Where does the necessary control and discipline come from? Directly and by example, from the older colleges founded in a firm tradition and with a clear focus on ministry and mission. As a former tutor at such a college, I may be particularly sensitive to the implied criticisms, but I found its attack on ‘theological colleges founded in a particular tradition of the Church’ intemperate. Its articulated principle (6.9) that ‘training for ordination must, in principle, be training for ordained ministry in the Church of England as a whole, and not just part of it’ seems patronizing.
Or foolish. The idea that one might remove the distinctive character of, say, Oak Hill and St Stephen’s House, in search of a collaborative comprehensiveness, without losing their most valuable qualities does not seem realistic. One can go further. The idea that one could centralize and co-ordinate without losing distinctiveness and diversity is nonsense.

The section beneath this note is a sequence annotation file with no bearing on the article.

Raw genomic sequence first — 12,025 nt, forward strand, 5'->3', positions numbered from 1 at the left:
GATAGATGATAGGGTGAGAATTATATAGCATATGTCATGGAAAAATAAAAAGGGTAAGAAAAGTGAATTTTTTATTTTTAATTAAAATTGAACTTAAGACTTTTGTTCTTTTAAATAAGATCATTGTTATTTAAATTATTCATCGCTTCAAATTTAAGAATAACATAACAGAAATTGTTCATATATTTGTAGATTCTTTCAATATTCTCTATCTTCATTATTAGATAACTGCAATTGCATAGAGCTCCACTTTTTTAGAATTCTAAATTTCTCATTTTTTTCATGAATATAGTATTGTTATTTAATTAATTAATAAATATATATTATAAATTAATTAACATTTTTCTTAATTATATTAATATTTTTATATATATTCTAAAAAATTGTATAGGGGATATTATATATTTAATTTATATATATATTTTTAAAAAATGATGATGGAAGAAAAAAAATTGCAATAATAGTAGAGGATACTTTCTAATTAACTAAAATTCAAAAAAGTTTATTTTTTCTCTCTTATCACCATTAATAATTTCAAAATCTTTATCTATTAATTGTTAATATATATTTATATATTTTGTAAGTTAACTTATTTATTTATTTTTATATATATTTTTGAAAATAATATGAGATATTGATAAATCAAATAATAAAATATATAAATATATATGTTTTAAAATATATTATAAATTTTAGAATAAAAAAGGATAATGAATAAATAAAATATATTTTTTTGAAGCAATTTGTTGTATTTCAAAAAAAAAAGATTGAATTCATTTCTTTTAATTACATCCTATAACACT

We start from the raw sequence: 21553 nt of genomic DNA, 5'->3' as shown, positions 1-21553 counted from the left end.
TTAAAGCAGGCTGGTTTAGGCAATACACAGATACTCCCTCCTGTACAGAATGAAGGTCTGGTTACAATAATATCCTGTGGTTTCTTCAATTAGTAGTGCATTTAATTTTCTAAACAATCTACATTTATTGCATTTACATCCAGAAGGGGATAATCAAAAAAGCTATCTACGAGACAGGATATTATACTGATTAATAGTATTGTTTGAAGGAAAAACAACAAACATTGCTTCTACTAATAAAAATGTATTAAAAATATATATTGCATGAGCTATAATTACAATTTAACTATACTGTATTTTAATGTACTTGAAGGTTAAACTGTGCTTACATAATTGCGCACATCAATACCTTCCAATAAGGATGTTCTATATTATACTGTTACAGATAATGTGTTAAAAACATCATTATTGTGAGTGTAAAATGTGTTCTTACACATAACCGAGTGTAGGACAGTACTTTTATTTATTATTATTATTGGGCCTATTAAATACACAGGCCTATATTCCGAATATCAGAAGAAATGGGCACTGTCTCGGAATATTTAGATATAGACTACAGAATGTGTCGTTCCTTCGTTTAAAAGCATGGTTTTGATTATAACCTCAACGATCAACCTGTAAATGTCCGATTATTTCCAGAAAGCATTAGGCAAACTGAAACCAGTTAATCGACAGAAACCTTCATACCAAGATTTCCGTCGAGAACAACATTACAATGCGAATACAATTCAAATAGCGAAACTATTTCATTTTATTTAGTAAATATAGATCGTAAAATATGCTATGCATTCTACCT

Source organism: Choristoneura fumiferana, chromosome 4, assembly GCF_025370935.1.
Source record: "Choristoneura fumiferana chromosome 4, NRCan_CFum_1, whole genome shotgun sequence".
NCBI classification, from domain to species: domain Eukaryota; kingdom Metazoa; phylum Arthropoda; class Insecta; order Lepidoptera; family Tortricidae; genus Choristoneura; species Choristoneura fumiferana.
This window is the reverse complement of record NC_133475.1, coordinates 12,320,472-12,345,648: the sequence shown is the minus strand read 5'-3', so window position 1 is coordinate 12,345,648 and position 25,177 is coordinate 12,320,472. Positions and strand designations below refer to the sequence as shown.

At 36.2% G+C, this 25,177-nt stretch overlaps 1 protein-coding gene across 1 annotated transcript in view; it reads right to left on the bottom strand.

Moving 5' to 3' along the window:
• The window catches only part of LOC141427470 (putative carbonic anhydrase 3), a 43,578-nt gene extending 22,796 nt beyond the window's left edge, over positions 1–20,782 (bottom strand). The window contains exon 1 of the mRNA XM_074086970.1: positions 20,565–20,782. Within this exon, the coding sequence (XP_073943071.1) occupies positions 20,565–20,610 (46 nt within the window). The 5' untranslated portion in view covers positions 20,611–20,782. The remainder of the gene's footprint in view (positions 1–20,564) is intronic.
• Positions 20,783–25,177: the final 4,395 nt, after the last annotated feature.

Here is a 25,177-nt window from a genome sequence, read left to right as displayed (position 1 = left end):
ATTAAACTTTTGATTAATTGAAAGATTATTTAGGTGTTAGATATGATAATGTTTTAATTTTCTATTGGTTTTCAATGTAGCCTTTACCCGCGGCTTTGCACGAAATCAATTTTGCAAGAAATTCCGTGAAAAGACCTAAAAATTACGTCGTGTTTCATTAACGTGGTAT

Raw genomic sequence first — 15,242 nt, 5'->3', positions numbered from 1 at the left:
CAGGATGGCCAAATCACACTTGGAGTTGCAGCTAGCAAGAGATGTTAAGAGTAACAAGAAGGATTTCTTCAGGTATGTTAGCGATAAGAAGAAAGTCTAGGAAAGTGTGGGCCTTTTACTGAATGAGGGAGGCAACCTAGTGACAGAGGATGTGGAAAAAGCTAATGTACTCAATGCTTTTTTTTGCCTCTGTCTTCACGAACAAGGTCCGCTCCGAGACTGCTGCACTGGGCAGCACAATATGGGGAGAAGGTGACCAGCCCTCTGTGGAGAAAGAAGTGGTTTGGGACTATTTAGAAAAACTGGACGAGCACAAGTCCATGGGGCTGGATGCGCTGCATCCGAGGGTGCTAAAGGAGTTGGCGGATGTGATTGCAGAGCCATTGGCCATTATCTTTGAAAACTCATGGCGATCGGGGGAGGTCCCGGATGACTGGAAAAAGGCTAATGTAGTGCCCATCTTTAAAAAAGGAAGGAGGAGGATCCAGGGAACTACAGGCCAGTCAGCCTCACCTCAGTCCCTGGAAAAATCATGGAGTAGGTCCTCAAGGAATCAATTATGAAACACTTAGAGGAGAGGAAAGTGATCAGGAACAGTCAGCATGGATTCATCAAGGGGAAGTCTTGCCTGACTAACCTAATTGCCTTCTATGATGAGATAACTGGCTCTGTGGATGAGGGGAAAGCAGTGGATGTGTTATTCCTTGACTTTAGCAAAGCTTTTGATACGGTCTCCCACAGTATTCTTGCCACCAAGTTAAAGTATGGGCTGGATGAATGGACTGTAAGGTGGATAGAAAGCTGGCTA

The core focus for theological education is not the Church of England, it is the Christian faith. Church administrators must recognize that they are nurturing ministers whose primary loyalty may not be (ought not to be) the earthly institution, but, as Article XXIII reminds us, the wider (and less sharply defined) world of ‘the Lord’s vineyard’.
Education is not efficient. There may be efficiencies to be made, but that is something else entirely. The proposal that administrative services seek savings by co-operation, sharing of resources and the ‘appropriate use of Information Technology’ (7.7) is quite acceptable so long as one does not take it too seriously.